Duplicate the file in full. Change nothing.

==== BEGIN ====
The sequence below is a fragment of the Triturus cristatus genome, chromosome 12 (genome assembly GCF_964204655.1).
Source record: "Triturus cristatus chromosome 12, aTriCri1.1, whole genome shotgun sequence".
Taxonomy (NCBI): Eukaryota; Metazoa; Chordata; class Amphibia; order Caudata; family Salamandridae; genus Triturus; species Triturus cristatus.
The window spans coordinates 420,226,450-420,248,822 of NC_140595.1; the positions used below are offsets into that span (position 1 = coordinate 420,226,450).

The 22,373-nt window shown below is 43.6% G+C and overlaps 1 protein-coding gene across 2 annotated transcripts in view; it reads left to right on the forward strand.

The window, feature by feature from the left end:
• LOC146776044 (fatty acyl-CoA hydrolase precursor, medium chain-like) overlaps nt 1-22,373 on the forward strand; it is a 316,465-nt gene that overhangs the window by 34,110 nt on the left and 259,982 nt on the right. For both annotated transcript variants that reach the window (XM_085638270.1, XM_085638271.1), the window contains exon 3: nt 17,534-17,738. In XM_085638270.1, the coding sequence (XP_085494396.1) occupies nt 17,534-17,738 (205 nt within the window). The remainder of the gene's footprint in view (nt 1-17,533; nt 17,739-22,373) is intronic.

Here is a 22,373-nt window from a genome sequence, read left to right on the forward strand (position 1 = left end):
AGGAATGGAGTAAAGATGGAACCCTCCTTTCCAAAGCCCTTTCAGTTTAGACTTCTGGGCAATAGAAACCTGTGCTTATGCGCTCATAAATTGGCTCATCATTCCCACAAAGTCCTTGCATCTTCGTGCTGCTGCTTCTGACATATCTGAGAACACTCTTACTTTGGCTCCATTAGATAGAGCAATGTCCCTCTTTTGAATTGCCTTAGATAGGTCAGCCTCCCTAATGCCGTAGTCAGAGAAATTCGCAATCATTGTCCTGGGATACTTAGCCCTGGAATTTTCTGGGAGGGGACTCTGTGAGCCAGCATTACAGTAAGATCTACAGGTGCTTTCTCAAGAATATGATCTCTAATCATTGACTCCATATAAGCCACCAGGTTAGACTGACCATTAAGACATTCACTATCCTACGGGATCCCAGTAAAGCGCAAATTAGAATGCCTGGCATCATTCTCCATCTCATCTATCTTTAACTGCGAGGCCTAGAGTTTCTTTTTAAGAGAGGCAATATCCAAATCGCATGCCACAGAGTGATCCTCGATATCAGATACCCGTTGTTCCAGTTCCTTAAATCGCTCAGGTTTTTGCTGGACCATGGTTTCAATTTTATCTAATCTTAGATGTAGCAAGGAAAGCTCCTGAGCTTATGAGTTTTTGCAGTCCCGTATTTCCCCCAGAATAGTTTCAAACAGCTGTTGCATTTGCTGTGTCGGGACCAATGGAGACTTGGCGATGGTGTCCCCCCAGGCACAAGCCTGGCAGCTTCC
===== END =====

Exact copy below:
The sequence below is a fragment of the Triturus cristatus genome, chromosome 12 (genome assembly GCF_964204655.1).
Source record: "Triturus cristatus chromosome 12, aTriCri1.1, whole genome shotgun sequence".
Taxonomy (NCBI): Eukaryota; Metazoa; Chordata; class Amphibia; order Caudata; family Salamandridae; genus Triturus; species Triturus cristatus.
The window spans coordinates 420,226,450-420,248,822 of NC_140595.1; the positions used below are offsets into that span (position 1 = coordinate 420,226,450).

The 22,373-nt window shown below is 43.6% G+C and overlaps 1 protein-coding gene across 2 annotated transcripts in view; it reads left to right on the forward strand.

The window, feature by feature from the left end:
• LOC146776044 (fatty acyl-CoA hydrolase precursor, medium chain-like) overlaps nt 1-22,373 on the forward strand; it is a 316,465-nt gene that overhangs the window by 34,110 nt on the left and 259,982 nt on the right. For both annotated transcript variants that reach the window (XM_085638270.1, XM_085638271.1), the window contains exon 3: nt 17,534-17,738. In XM_085638270.1, the coding sequence (XP_085494396.1) occupies nt 17,534-17,738 (205 nt within the window). The remainder of the gene's footprint in view (nt 1-17,533; nt 17,739-22,373) is intronic.

Here is a 22,373-nt window from a genome sequence, read left to right on the forward strand (position 1 = left end):
AGGAATGGAGTAAAGATGGAACCCTCCTTTCCAAAGCCCTTTCAGTTTAGACTTCTGGGCAATAGAAACCTGTGCTTATGCGCTCATAAATTGGCTCATCATTCCCACAAAGTCCTTGCATCTTCGTGCTGCTGCTTCTGACATATCTGAGAACACTCTTACTTTGGCTCCATTAGATAGAGCAATGTCCCTCTTTTGAATTGCCTTAGATAGGTCAGCCTCCCTAATGCCGTAGTCAGAGAAATTCGCAATCATTGTCCTGGGATACTTAGCCCTGGAATTTTCTGGGAGGGGACTCTGTGAGCCAGCATTACAGTAAGATCTACAGGTGCTTTCTCAAGAATATGATCTCTAATCATTGACTCCATATAAGCCACCAGGTTAGACTGACCATTAAGACATTCACTATCCTACGGGATCCCAGTAAAGCGCAAATTAGAATGCCTGGCATCATTCTCCATCTCATCTATCTTTAACTGCGAGGCCTAGAGTTTCTTTTTAAGAGAGGCAATATCCAAATCGCATGCCACAGAGTGATCCTCGATATCAGATACCCGTTGTTCCAGTTCCTTAAATCGCTCAGGTTTTTGCTGGACCATGGTTTCAATTTTATCTAATCTTAGATGTAGCAAGGAAAGCTCCTGAGCTTATGAGTTTTTGCAGTCCCGTATTTCCCCCAGAATAGTTTCAAACAGCTGTTGCATTTGCTGTGTCGGGACCAATGGAGACTTGGCGATGGTGTCCCCCCAGGCACAAGCCTGGCAGCTTCC